Russell Foster, a circadian neuroscientist visiting Perth for the Science on the Swan conference, said one of the greatest success stories in the past 20 years had been the understanding of how the biological clock used the 24 hour pattern of light and dark to align our biological systems, reports The West Australian.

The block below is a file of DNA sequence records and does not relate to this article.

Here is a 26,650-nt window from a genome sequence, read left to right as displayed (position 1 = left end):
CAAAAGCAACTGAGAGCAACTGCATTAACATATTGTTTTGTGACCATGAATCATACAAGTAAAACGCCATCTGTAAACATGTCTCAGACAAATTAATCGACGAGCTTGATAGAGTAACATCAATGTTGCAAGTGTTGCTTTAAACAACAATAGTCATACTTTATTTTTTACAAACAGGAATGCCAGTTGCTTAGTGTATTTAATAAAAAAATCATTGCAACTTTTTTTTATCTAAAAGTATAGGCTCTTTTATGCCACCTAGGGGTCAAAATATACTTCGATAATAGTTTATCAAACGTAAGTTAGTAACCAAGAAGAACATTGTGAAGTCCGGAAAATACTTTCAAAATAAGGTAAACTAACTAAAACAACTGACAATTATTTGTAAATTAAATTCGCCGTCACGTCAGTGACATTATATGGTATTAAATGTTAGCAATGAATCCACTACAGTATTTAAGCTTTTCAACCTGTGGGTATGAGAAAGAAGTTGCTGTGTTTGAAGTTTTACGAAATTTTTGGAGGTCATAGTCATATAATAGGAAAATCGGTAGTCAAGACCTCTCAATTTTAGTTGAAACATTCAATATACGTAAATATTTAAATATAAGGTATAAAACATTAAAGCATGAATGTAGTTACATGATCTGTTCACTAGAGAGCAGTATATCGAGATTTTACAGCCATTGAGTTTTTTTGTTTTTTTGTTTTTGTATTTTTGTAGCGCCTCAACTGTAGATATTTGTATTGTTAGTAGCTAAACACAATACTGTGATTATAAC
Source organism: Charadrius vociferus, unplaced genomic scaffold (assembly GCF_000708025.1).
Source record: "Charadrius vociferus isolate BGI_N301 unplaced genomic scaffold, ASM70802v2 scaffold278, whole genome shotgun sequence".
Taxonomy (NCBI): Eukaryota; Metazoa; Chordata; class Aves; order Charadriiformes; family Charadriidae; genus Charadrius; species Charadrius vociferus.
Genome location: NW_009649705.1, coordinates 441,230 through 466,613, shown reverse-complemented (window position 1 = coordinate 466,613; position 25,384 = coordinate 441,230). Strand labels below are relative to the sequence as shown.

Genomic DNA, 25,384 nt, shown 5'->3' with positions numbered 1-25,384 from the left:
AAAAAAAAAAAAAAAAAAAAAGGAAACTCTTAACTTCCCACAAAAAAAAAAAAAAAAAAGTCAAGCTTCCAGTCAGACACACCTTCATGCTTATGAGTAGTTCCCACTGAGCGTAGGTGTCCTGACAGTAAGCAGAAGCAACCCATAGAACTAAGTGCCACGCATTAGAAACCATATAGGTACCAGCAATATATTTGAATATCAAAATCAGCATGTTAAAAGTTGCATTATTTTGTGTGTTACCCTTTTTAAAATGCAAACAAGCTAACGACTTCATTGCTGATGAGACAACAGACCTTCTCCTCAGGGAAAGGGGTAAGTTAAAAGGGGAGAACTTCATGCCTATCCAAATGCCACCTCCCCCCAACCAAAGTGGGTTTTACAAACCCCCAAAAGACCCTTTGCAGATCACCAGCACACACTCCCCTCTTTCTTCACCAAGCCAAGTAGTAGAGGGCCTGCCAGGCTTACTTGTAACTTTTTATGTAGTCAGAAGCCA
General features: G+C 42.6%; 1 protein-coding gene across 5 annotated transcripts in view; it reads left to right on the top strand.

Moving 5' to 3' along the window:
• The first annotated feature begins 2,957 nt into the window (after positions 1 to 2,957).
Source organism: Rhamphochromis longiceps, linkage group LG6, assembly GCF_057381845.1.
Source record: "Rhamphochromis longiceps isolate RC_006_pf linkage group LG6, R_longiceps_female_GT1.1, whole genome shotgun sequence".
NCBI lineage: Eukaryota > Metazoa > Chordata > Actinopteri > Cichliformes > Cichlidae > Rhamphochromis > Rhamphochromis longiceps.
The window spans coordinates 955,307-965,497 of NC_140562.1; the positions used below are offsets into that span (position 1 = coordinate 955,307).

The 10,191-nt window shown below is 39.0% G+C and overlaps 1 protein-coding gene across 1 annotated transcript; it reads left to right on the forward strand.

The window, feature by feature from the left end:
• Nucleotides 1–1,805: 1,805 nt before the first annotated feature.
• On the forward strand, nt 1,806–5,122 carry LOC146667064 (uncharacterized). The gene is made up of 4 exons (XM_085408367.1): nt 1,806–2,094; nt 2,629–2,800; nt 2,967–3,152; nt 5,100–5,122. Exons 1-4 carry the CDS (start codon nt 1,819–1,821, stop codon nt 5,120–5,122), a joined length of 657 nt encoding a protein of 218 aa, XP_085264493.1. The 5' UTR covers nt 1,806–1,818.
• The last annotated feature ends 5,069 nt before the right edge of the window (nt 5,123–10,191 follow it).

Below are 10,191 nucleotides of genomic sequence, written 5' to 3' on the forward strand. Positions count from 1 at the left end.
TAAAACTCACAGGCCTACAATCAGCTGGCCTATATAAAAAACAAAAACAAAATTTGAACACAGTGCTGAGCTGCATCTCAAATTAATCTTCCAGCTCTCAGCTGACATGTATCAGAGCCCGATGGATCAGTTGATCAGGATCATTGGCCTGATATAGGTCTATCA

“So much of daytime functioning is dependent upon what’s going on in the brain and the body during sleep,” Russell Foster, director of the Sleep and Circadian Neuroscience Institute at Oxford University, explained.

“What we are finding is if you don’t get sufficient sleep there are both short term and long term consequences.”

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